US v. Vega-Santiago, 06-1558 (en banc). Panel Decision here. Our coverage here. The First granted rehearing to determine whether “the district judge must provide "notice" to litigants before imposing a sentence outside the guideline range--a requirement that the panel found satisfied in this case.” The First says that notice is required under Federal Rule of Criminal Procedure 32(h)“when proposing to adopt a variant sentence relying on some ground or factor that would unfairly surprise competent and reasonably prepared counsel, a judge must either provide advance notice or, on request, grant a continuance in order to accommodate a reasonable desire for more evidence or further research.” Oh, great. a non-decision. Unfair surprise is unfair surprise.
See, the First says that 32(h) codified Burns v. United States, 501 U.S. 129 (1991), and since Booker is a judicial creation, Burns shouldn’t be automatically applied to variances. Moreover, in post-Booker sentencing, the process is a lot more “fluid” than before, but competent counsel should be able to tell when a variance is at issue. So, there won’t be too many issues of unfair surprise. Moreover, in this case, any additional mitigating evidence would have been relevant regardless of this variance. (I think the First might be missing the fact that if a variance is on the table, different strategic concerns come into play.)
If you list Klingon as a second language on your resume, you can read on.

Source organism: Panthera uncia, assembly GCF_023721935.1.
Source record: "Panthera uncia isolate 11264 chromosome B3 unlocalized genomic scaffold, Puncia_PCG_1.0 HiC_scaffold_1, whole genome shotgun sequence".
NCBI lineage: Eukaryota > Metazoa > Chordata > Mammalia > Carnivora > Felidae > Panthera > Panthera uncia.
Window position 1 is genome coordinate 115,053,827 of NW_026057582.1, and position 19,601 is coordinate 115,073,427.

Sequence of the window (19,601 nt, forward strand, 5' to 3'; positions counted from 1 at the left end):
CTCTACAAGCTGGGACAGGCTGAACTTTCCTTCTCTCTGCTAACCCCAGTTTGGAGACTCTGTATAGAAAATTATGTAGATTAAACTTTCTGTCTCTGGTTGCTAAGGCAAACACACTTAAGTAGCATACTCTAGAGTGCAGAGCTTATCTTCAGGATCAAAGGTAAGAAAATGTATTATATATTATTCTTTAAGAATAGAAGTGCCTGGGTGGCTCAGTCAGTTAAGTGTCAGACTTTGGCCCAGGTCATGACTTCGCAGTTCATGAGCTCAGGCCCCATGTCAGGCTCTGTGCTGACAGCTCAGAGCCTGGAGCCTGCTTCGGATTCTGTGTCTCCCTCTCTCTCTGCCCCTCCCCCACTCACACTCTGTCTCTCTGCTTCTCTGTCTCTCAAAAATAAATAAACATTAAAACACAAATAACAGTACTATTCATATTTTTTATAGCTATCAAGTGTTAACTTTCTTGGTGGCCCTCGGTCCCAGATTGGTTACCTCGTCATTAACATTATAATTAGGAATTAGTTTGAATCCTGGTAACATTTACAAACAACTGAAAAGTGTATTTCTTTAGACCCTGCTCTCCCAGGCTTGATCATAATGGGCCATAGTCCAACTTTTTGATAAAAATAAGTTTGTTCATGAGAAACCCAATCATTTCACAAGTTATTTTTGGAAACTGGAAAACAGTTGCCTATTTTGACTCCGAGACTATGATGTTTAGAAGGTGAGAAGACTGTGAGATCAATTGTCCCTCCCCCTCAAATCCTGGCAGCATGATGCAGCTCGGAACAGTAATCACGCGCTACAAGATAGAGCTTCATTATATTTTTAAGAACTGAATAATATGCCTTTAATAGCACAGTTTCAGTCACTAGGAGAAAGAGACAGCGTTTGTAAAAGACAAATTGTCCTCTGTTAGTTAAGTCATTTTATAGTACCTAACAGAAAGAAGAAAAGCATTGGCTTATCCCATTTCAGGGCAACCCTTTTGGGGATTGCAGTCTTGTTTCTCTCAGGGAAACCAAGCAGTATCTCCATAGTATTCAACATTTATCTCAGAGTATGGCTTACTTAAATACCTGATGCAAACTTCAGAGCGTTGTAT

Alas, the First admits that the Supreme Court is likely to decide the issue in United States v. Irizarry, 458 F.3d 1208, 1212 (11th Cir. 2006), cert. granted, 2008 U.S. LEXIS 409 (Jan. 4, 2008) (No. 06-7517).
Torruella “reserves and dissents” and writes that the First has a “whimsical and uneven manner in which this circuit often applies the rehearing rules.” He accuses of the court of undertaking review sua sponte and therefore, “The appeal thus metamorphosed into one more relevant to, and reflective of, a judicially fueled agenda” because both the government and the defendant agree that Rule 32(h) applies to post-Booker variances.
On the merits, Torruella accuses the First of unauthorized rule-making (i.e. trying to change 32(h)), and notes that “competent and reasonably prepared counsel” is vague and ascertaining this will waste more time.
Lipez dissents and says that the court isn’t really offering any guidance, anyway and a bright line rule would be better. I agree. Moreover, “reasonable notice” means “notice” “ in advance.”
SL&P comments here.